COPENHAGEN (Reuters) - Danish prosecutors said on Thursday they had charged two British nationals with unlawfully obtaining more than 9 billion Danish crowns ($1.5 billion) via a sham trading scheme to make double tax reclaims.
The scheme, known as “cum-ex” trading, involved submitting more than 3,000 applications to the Danish Treasury on behalf of investors and companies from several countries around the world to receive dividend tax refunds, the prosecutor said.
One of the British nationals, Sanjay Shah, who lives in Dubai, denied any wrongdoing.
“(Shah) would rather go to Denmark than be a fugitive, and he would go at the beginning of any trial they have,” his spokesman told Reuters.
Acting state prosecutor for serious economic and international crime Per Fiig said the two defendants “committed cynical and meticulously planned fraud” and described the case as “extremely serious”.
The two defendants both face a maximum penalty of up to 12 years imprisonment, the prosecutor said. The prosecutor will not name the defendants until the trial.
The case cannot proceed without the accused being physically present in the court, it said.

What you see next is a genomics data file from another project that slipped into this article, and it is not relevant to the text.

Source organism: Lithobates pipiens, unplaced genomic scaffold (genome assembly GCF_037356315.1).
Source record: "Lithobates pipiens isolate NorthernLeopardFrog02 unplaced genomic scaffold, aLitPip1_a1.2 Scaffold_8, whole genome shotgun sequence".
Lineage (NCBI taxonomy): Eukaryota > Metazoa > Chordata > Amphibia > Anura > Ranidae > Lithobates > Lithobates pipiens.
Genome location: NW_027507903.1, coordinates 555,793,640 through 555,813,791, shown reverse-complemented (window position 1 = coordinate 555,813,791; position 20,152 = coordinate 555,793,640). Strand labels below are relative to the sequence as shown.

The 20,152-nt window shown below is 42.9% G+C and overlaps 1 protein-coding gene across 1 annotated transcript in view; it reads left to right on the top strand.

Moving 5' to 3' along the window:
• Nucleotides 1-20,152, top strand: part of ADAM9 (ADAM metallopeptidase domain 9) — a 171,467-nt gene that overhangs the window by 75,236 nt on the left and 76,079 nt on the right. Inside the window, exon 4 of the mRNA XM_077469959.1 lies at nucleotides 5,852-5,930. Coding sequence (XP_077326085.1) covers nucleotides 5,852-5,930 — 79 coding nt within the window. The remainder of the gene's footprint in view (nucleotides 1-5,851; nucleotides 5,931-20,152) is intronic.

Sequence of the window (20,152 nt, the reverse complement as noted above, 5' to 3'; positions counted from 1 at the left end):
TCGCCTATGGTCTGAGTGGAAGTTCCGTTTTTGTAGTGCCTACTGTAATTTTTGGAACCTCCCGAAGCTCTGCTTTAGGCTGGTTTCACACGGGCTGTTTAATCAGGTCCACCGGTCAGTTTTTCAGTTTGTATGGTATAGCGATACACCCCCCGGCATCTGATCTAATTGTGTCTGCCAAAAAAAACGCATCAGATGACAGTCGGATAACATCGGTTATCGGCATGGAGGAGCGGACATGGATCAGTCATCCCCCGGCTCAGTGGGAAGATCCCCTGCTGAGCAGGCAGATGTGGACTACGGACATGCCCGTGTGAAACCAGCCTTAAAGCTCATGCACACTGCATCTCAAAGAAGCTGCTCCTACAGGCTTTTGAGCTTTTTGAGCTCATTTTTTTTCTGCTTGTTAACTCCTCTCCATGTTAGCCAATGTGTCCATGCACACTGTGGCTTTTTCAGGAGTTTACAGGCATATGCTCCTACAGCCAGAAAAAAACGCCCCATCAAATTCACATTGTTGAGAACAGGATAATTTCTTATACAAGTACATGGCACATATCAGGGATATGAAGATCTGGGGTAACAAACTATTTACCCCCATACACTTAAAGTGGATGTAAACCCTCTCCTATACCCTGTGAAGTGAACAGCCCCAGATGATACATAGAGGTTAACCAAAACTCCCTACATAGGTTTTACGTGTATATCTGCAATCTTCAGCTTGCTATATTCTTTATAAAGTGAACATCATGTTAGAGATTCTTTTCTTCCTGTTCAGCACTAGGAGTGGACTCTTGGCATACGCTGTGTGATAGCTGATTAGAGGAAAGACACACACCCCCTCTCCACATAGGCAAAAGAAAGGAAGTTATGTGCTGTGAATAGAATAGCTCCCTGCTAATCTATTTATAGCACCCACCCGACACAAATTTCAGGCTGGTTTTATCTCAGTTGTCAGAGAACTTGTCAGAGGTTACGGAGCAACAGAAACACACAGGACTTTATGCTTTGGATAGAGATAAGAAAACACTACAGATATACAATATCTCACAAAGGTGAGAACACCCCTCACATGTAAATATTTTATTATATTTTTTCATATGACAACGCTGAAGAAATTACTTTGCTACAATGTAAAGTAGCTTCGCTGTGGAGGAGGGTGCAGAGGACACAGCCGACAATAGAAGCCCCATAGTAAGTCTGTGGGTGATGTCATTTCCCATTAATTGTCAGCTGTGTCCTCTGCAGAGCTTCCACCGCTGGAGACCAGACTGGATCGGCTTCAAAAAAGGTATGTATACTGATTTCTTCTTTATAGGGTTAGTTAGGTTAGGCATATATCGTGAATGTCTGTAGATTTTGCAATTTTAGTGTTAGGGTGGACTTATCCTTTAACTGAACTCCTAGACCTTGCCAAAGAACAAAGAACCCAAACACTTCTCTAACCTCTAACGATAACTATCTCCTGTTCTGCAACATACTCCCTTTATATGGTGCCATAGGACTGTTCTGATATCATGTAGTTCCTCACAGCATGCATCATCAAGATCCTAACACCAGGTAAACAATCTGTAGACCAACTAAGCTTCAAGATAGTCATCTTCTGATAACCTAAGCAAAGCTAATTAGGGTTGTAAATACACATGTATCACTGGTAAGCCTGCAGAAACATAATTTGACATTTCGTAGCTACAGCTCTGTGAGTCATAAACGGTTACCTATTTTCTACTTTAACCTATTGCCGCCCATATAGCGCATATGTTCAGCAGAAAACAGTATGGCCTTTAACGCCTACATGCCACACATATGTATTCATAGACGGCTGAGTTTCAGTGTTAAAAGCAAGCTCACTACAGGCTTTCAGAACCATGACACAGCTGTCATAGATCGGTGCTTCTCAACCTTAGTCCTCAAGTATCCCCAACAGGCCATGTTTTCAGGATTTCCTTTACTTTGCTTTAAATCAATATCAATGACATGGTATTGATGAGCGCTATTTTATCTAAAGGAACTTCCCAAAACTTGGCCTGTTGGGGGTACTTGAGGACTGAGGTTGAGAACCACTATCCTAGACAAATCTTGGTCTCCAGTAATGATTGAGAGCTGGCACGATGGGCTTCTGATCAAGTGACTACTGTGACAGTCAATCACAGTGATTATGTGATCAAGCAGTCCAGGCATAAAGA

The prosecutor has investigated the case, in which the Danish state was defrauded of more than 12.7 billion crowns, since 2016 in cooperation with counterparties in Germany, Belgium and the United Kingdom.
The prosecutor has already seized more than 3 billion crowns from various persons and companies, but says retrieving the remaining funds could be difficult.
“The proceeds originating from crime are often paid out to organised criminal networks which distribute the money globally through clever systems. This generally means that it is very difficult or almost impossible to get to the money again,” Fiig said in a statement.
In March last year, two British bankers were handed suspended jail terms and a large penalty in Germany’s biggest post-war fraud trial of a scam involving large trades to get bogus tax reclaims.
($1 = 6.0484 Danish crowns)
Reporting by Jacob Gronholt-Pedersen and Nikolaj Skydsgaard; Editing by Mark Potter/ Emelia Sithole-Matarise/Jane Merriman
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